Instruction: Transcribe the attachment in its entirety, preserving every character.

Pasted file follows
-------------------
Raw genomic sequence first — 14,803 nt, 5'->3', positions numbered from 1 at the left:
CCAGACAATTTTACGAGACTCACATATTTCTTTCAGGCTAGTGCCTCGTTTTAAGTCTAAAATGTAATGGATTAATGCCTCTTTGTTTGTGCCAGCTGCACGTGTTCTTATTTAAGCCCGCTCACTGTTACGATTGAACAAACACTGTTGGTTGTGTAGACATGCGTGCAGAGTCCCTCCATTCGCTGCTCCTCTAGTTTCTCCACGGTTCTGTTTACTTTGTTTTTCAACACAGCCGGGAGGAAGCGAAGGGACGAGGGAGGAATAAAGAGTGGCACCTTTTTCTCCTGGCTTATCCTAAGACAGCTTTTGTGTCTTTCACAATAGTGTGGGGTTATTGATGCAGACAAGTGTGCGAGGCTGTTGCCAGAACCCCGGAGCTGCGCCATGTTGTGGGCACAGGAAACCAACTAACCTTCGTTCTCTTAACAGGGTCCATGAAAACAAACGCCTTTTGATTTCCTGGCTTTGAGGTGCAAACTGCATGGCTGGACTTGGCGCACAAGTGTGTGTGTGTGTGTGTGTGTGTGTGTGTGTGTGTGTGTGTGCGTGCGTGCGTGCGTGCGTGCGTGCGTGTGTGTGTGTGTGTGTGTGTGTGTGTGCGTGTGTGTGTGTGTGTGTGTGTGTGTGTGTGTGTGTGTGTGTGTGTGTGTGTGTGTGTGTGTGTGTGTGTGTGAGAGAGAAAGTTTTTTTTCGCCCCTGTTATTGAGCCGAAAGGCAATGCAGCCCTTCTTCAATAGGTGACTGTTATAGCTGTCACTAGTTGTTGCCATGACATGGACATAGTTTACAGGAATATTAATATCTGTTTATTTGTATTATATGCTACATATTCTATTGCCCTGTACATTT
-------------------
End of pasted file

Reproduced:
Raw genomic sequence first — 14,803 nt, 5'->3', positions numbered from 1 at the left:
CCAGACAATTTTACGAGACTCACATATTTCTTTCAGGCTAGTGCCTCGTTTTAAGTCTAAAATGTAATGGATTAATGCCTCTTTGTTTGTGCCAGCTGCACGTGTTCTTATTTAAGCCCGCTCACTGTTACGATTGAACAAACACTGTTGGTTGTGTAGACATGCGTGCAGAGTCCCTCCATTCGCTGCTCCTCTAGTTTCTCCACGGTTCTGTTTACTTTGTTTTTCAACACAGCCGGGAGGAAGCGAAGGGACGAGGGAGGAATAAAGAGTGGCACCTTTTTCTCCTGGCTTATCCTAAGACAGCTTTTGTGTCTTTCACAATAGTGTGGGGTTATTGATGCAGACAAGTGTGCGAGGCTGTTGCCAGAACCCCGGAGCTGCGCCATGTTGTGGGCACAGGAAACCAACTAACCTTCGTTCTCTTAACAGGGTCCATGAAAACAAACGCCTTTTGATTTCCTGGCTTTGAGGTGCAAACTGCATGGCTGGACTTGGCGCACAAGTGTGTGTGTGTGTGTGTGTGTGTGTGTGTGTGTGTGTGTGTGCGTGCGTGCGTGCGTGCGTGCGTGCGTGTGTGTGTGTGTGTGTGTGTGTGTGTGCGTGTGTGTGTGTGTGTGTGTGTGTGTGTGTGTGTGTGTGTGTGTGTGTGTGTGTGTGTGTGTGTGTGTGTGTGAGAGAGAAAGTTTTTTTTCGCCCCTGTTATTGAGCCGAAAGGCAATGCAGCCCTTCTTCAATAGGTGACTGTTATAGCTGTCACTAGTTGTTGCCATGACATGGACATAGTTTACAGGAATATTAATATCTGTTTATTTGTATTATATGCTACATATTCTATTGCCCTGTACATTT